By Tom Braverman
As a secondary special education teacher, the students I have in my English class range from pre-primer, emergent readers to students who possess decoding skills at or above their grade level. What I have found over the years is that many of the students who are struggling readers have comprehension skills that far surpass some of the students with stellar decoding skills. For that reason, I have created journal prompts that challenge all students to respond to a series of four questions about a particular topic. Lower ability students may need scaffolding to complete their journals, and the same is true for those stellar decoders who struggle with comprehension. However, all students will find these journals challenging and will be required to think and record their thoughts in written form. Our school district recently assigned a laptop computer to all secondary students and the ones I work with have an app installed that allows them to dictate their responses using speech to text software. This in turn enables them to submit their responses electronically. Some of my students prefer to record their responses using a print out of these journal prompts. In addition to completing the journal, they must workshop it with a proofreader before submitting it. In that way, each response adheres to conventional rules of grammar and it affords students an additional opportunity for a 1:1 mini-lesson on writing. All of the students in my class are required to self-reflect about their answers and ask themselves three things before submitting them. Those three things are, does it look right, does it sound right and does it make sense?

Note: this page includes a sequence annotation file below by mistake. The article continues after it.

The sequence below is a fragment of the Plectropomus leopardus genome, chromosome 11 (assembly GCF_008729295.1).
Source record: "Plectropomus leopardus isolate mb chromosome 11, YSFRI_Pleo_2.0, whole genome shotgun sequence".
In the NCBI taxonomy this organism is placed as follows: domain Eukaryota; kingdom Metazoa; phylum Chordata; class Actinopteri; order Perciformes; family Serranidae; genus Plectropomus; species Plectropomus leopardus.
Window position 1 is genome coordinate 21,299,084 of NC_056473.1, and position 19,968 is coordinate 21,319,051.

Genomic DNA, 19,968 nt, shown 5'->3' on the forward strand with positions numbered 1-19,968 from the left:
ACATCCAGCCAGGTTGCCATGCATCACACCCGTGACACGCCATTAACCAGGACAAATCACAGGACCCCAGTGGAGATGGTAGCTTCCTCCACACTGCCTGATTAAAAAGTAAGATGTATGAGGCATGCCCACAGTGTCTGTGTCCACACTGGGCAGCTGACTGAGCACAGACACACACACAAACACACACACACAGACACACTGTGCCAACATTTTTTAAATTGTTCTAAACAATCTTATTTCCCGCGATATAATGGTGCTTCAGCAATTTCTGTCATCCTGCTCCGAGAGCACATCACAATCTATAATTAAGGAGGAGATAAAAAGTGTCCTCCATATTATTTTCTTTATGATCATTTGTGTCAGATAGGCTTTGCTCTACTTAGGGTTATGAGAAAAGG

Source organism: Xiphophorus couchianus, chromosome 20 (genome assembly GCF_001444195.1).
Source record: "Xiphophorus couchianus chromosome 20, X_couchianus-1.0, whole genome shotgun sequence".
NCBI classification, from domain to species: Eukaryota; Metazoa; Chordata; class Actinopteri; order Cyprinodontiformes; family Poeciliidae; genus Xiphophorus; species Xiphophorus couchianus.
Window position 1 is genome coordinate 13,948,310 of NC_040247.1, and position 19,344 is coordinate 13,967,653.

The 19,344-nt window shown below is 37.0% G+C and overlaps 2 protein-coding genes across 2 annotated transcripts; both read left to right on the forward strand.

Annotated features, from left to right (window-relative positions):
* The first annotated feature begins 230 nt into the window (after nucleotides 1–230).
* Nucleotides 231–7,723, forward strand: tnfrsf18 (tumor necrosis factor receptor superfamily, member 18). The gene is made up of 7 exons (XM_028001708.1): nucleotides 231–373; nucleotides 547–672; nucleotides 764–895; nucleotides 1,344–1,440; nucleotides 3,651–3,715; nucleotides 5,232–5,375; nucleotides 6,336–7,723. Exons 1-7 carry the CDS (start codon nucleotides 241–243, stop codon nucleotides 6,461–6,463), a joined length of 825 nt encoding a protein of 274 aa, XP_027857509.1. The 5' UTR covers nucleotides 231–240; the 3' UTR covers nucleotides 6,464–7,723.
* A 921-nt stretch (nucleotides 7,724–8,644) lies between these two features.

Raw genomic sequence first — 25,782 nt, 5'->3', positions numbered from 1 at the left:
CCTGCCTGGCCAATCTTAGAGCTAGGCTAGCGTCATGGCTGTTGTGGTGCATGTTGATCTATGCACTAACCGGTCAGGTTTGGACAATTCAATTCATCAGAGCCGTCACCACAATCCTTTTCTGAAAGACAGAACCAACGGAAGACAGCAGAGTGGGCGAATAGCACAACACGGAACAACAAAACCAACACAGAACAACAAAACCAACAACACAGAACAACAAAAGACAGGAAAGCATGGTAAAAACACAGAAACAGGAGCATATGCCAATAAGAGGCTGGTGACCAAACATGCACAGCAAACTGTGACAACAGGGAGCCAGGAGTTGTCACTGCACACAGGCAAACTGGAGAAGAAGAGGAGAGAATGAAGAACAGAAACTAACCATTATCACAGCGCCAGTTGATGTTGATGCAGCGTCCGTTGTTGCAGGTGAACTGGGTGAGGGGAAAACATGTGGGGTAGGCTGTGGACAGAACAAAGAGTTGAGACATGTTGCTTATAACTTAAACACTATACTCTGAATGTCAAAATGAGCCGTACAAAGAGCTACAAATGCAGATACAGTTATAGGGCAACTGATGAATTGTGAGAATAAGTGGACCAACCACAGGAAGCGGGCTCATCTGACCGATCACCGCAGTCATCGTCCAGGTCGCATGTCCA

I have many, many more journal prompts and if I see there is interest in them, I will add more to the TPT website.